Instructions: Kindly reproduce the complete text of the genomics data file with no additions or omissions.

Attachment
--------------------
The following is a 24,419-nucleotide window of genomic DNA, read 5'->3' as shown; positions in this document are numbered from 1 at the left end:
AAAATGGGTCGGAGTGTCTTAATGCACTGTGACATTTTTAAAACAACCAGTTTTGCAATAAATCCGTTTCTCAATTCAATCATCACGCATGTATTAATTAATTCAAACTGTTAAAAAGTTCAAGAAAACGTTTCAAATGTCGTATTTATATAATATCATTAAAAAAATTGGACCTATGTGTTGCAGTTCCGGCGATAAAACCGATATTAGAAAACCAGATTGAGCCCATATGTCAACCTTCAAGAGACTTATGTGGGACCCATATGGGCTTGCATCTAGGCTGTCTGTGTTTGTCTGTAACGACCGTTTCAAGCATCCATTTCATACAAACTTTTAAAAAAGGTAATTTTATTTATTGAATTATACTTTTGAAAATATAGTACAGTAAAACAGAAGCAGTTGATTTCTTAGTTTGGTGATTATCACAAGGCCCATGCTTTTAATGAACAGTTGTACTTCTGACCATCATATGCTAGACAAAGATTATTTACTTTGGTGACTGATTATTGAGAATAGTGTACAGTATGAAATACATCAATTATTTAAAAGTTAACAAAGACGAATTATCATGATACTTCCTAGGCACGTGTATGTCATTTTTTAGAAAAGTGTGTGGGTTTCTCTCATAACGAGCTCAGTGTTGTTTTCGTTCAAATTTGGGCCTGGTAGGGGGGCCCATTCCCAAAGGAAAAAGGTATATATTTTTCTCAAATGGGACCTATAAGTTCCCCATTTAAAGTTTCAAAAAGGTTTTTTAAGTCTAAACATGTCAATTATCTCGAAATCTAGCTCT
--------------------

The following is a 24,419-nucleotide window of genomic DNA, read 5'->3' as shown; positions in this document are numbered from 1 at the left end:
AAAATGGGTCGGAGTGTCTTAATGCACTGTGACATTTTTAAAACAACCAGTTTTGCAATAAATCCGTTTCTCAATTCAATCATCACGCATGTATTAATTAATTCAAACTGTTAAAAAGTTCAAGAAAACGTTTCAAATGTCGTATTTATATAATATCATTAAAAAAATTGGACCTATGTGTTGCAGTTCCGGCGATAAAACCGATATTAGAAAACCAGATTGAGCCCATATGTCAACCTTCAAGAGACTTATGTGGGACCCATATGGGCTTGCATCTAGGCTGTCTGTGTTTGTCTGTAACGACCGTTTCAAGCATCCATTTCATACAAACTTTTAAAAAAGGTAATTTTATTTATTGAATTATACTTTTGAAAATATAGTACAGTAAAACAGAAGCAGTTGATTTCTTAGTTTGGTGATTATCACAAGGCCCATGCTTTTAATGAACAGTTGTACTTCTGACCATCATATGCTAGACAAAGATTATTTACTTTGGTGACTGATTATTGAGAATAGTGTACAGTATGAAATACATCAATTATTTAAAAGTTAACAAAGACGAATTATCATGATACTTCCTAGGCACGTGTATGTCATTTTTTAGAAAAGTGTGTGGGTTTCTCTCATAACGAGCTCAGTGTTGTTTTCGTTCAAATTTGGGCCTGGTAGGGGGGCCCATTCCCAAAGGAAAAAGGTATATATTTTTCTCAAATGGGACCTATAAGTTCCCCATTTAAAGTTTCAAAAAGGTTTTTTAAGTCTAAACATGTCAATTATCTCGAAATCTAGCTCT